Jack Adcock death: Doctor 'realised resuscitation mistake'
A manslaughter trial has heard of the moment a doctor mistakenly called off a resuscitation attempt on a six-year-old boy, who later died.
Hadiza Bawa-Garba wrongly thought Jack Adcock was under a "do not resuscitate" order, Nottingham Crown Court heard.
Giving evidence, a nurse said the doctor realised her mistake and resuscitation then continued.
Dr Hadiza Bawa-Garba and nurses Theresa Taylor and Isabel Amaro deny manslaughter by gross negligence.
Giving evidence via video link from Australia, nurse Katie Ramsden described how a crash team started to work on Jack after being alerted by his mother, who saw his lips turn blue.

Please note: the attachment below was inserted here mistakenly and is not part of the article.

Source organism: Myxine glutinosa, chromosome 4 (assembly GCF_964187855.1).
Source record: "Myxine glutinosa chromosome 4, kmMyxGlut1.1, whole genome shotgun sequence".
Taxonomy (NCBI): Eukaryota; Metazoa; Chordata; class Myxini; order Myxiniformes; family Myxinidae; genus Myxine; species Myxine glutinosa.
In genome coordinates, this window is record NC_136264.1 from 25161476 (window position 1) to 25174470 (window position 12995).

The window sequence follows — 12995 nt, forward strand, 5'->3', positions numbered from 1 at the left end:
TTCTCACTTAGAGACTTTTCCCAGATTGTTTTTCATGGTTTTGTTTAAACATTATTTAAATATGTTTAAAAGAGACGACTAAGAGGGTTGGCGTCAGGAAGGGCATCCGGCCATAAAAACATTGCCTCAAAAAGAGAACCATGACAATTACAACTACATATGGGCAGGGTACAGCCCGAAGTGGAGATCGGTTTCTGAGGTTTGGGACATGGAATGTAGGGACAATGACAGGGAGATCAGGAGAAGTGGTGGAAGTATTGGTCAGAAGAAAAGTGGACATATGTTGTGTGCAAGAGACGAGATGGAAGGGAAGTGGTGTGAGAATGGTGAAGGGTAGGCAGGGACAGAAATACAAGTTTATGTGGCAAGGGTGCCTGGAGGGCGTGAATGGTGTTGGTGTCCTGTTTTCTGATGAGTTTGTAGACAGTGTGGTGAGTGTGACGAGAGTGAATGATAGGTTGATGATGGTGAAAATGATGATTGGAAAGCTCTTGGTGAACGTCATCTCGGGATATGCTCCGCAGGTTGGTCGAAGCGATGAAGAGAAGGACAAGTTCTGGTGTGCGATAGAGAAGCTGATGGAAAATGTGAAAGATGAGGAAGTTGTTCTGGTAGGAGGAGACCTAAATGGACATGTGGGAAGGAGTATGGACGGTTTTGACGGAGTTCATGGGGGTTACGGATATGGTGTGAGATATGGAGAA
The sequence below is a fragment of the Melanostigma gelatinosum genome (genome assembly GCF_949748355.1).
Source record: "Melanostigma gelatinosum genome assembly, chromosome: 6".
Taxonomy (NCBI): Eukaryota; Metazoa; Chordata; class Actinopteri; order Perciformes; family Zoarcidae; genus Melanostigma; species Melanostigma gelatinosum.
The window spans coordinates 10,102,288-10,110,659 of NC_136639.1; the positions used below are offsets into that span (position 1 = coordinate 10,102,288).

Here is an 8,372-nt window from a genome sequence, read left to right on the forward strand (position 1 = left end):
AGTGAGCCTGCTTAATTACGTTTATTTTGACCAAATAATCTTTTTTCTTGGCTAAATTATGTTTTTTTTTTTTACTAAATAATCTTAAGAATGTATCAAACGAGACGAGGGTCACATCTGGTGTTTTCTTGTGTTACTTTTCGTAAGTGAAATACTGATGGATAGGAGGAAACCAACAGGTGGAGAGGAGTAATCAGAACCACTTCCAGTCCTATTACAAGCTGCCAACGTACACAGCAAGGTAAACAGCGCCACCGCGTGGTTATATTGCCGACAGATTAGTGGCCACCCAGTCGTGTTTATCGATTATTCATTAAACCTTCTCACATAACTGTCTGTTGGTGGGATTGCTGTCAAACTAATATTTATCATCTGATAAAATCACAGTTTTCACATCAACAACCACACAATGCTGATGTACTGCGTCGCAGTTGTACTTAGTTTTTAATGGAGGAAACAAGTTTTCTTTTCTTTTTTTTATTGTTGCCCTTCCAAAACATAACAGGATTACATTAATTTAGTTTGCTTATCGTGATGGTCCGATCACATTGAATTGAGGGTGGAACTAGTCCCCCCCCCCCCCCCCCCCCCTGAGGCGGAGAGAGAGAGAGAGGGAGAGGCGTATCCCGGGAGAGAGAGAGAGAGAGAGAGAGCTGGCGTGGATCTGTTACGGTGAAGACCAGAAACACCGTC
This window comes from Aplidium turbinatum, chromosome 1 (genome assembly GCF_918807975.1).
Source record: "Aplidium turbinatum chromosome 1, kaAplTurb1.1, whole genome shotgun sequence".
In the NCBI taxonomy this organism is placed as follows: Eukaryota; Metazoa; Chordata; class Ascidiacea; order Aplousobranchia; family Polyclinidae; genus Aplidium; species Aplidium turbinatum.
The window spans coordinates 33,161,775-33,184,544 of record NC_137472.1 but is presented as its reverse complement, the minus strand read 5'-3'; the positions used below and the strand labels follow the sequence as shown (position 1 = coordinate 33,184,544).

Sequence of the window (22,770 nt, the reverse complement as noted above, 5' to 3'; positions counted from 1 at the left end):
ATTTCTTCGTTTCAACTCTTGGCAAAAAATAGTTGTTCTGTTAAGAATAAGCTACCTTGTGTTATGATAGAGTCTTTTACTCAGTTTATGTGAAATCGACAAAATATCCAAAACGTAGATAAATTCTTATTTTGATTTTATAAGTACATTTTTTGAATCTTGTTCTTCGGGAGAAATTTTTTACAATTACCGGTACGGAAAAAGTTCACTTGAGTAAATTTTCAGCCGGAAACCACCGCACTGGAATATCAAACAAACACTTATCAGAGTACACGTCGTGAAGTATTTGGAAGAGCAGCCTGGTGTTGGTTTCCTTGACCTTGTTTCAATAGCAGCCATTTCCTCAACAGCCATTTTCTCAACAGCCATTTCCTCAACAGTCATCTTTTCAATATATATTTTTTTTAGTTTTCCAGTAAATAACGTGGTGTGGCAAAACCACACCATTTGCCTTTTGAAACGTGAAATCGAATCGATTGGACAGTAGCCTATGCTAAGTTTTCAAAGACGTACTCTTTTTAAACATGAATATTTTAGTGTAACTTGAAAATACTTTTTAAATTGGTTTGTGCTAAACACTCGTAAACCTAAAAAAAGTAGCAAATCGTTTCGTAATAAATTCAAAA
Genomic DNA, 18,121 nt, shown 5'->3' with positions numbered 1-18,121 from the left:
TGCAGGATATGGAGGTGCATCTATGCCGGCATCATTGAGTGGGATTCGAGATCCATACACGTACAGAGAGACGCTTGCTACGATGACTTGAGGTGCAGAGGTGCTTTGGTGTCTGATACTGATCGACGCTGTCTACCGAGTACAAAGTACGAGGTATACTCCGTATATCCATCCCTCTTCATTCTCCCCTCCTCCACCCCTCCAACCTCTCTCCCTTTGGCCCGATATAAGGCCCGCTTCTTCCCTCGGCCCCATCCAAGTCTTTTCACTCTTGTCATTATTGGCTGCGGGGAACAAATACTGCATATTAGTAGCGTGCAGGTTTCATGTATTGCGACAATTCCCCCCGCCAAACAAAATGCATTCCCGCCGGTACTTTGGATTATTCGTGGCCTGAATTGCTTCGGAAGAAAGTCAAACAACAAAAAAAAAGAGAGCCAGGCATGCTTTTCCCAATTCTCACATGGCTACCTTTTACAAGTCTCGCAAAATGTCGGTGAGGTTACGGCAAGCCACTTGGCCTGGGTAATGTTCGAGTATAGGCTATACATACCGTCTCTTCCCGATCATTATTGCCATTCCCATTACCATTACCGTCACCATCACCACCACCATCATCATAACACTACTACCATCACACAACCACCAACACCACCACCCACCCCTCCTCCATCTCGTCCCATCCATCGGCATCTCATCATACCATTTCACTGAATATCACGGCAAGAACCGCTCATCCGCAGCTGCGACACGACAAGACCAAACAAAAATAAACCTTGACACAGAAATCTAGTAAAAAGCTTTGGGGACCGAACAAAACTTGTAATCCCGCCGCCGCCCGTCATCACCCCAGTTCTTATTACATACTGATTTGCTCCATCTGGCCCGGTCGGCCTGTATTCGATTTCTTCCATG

"Part-way through, registrar Bawa-Garba said 'This patient is not for resuscitation, let mum into the room'," the nurse told the trial.
"The crash team started to back away and I shouted that this was not handed over to me. I was not informed that he was not for resuscitation - I did not know this.
"Mum was shouting and stressed, crying, asking if Jack was going to die.
"The doctor realised she had made a mistake and shouted to me for everything and the resuscitation continued."
Jack, who had Down's syndrome and a heart condition, was admitted to Leicester Royal Infirmary in 2011 with pneumonia.
He died from a cardiac arrest after sepsis was triggered by a bacterial infection.
Prosecutor Andrew Thomas QC previously told the court that Jack was "beyond the point of no return" at the point resuscitation was called off.
However, he said the "remarkable error" was "powerful evidence of Dr Bawa-Garba's performance that day".
The prosecution claims the doctor and two nurses failed to pick up the signs that his body had gone into septic shock.
The case is expected to last up to five weeks.